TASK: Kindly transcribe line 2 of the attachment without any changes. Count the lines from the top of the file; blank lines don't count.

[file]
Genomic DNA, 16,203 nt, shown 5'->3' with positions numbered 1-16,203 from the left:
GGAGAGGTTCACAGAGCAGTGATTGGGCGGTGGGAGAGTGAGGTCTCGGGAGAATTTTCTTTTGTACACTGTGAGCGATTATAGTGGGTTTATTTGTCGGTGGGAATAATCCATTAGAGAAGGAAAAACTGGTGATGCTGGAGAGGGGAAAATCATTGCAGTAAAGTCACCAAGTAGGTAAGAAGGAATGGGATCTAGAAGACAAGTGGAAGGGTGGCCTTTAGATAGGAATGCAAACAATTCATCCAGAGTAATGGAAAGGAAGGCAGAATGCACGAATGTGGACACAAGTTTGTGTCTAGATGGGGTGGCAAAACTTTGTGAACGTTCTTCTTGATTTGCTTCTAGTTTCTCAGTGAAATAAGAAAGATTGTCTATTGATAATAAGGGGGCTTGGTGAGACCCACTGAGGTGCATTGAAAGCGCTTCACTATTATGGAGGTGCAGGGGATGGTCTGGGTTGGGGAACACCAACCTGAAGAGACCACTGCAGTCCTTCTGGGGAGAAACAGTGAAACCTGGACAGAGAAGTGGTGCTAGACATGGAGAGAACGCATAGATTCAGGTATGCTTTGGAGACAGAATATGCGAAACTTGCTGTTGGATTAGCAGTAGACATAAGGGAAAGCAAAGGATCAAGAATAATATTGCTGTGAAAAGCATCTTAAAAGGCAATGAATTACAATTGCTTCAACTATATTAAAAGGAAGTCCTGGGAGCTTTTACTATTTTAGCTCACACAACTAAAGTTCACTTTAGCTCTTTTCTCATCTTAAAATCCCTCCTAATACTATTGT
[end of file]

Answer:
GGAGAGGTTCACAGAGCAGTGATTGGGCGGTGGGAGAGTGAGGTCTCGGGAGAATTTTCTTTTGTACACTGTGAGCGATTATAGTGGGTTTATTTGTCGGTGGGAATAATCCATTAGAGAAGGAAAAACTGGTGATGCTGGAGAGGGGAAAATCATTGCAGTAAAGTCACCAAGTAGGTAAGAAGGAATGGGATCTAGAAGACAAGTGGAAGGGTGGCCTTTAGATAGGAATGCAAACAATTCATCCAGAGTAATGGAAAGGAAGGCAGAATGCACGAATGTGGACACAAGTTTGTGTCTAGATGGGGTGGCAAAACTTTGTGAACGTTCTTCTTGATTTGCTTCTAGTTTCTCAGTGAAATAAGAAAGATTGTCTATTGATAATAAGGGGGCTTGGTGAGACCCACTGAGGTGCATTGAAAGCGCTTCACTATTATGGAGGTGCAGGGGATGGTCTGGGTTGGGGAACACCAACCTGAAGAGACCACTGCAGTCCTTCTGGGGAGAAACAGTGAAACCTGGACAGAGAAGTGGTGCTAGACATGGAGAGAACGCATAGATTCAGGTATGCTTTGGAGACAGAATATGCGAAACTTGCTGTTGGATTAGCAGTAGACATAAGGGAAAGCAAAGGATCAAGAATAATATTGCTGTGAAAAGCATCTTAAAAGGCAATGAATTACAATTGCTTCAACTATATTAAAAGGAAGTCCTGGGAGCTTTTACTATTTTAGCTCACACAACTAAAGTTCACTTTAGCTCTTTTCTCATCTTAAAATCCCTCCTAATACTATTGT